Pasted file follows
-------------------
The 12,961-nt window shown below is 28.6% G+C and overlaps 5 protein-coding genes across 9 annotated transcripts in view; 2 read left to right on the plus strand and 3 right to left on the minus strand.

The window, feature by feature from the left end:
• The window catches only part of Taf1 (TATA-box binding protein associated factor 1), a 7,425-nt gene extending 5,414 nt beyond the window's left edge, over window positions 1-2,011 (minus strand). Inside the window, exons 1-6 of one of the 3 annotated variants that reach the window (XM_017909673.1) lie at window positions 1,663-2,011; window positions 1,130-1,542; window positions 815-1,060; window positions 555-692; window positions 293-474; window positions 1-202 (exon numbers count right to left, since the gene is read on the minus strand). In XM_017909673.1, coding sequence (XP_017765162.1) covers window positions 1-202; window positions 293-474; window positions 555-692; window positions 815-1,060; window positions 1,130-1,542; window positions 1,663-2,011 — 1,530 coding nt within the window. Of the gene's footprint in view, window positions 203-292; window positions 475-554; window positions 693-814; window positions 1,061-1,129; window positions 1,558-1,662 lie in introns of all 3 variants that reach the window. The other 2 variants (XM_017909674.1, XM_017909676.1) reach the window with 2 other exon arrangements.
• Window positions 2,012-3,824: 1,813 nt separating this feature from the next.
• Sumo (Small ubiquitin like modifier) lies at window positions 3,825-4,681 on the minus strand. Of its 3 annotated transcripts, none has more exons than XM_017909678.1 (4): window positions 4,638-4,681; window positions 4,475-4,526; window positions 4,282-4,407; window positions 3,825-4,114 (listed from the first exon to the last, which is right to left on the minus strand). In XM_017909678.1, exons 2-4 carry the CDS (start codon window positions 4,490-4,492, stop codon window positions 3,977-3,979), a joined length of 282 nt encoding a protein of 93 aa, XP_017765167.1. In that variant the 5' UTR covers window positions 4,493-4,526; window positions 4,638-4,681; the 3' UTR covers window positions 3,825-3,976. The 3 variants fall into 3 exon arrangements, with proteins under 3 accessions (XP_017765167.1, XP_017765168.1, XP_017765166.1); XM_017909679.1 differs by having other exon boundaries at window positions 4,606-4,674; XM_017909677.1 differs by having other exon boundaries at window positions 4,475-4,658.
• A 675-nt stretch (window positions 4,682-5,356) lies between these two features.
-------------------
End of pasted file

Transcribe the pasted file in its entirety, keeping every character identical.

The 12,961-nt window shown below is 28.6% G+C and overlaps 5 protein-coding genes across 9 annotated transcripts in view; 2 read left to right on the plus strand and 3 right to left on the minus strand.

The window, feature by feature from the left end:
• The window catches only part of Taf1 (TATA-box binding protein associated factor 1), a 7,425-nt gene extending 5,414 nt beyond the window's left edge, over window positions 1-2,011 (minus strand). Inside the window, exons 1-6 of one of the 3 annotated variants that reach the window (XM_017909673.1) lie at window positions 1,663-2,011; window positions 1,130-1,542; window positions 815-1,060; window positions 555-692; window positions 293-474; window positions 1-202 (exon numbers count right to left, since the gene is read on the minus strand). In XM_017909673.1, coding sequence (XP_017765162.1) covers window positions 1-202; window positions 293-474; window positions 555-692; window positions 815-1,060; window positions 1,130-1,542; window positions 1,663-2,011 — 1,530 coding nt within the window. Of the gene's footprint in view, window positions 203-292; window positions 475-554; window positions 693-814; window positions 1,061-1,129; window positions 1,558-1,662 lie in introns of all 3 variants that reach the window. The other 2 variants (XM_017909674.1, XM_017909676.1) reach the window with 2 other exon arrangements.
• Window positions 2,012-3,824: 1,813 nt separating this feature from the next.
• Sumo (Small ubiquitin like modifier) lies at window positions 3,825-4,681 on the minus strand. Of its 3 annotated transcripts, none has more exons than XM_017909678.1 (4): window positions 4,638-4,681; window positions 4,475-4,526; window positions 4,282-4,407; window positions 3,825-4,114 (listed from the first exon to the last, which is right to left on the minus strand). In XM_017909678.1, exons 2-4 carry the CDS (start codon window positions 4,490-4,492, stop codon window positions 3,977-3,979), a joined length of 282 nt encoding a protein of 93 aa, XP_017765167.1. In that variant the 5' UTR covers window positions 4,493-4,526; window positions 4,638-4,681; the 3' UTR covers window positions 3,825-3,976. The 3 variants fall into 3 exon arrangements, with proteins under 3 accessions (XP_017765167.1, XP_017765168.1, XP_017765166.1); XM_017909679.1 differs by having other exon boundaries at window positions 4,606-4,674; XM_017909677.1 differs by having other exon boundaries at window positions 4,475-4,658.
• A 675-nt stretch (window positions 4,682-5,356) lies between these two features.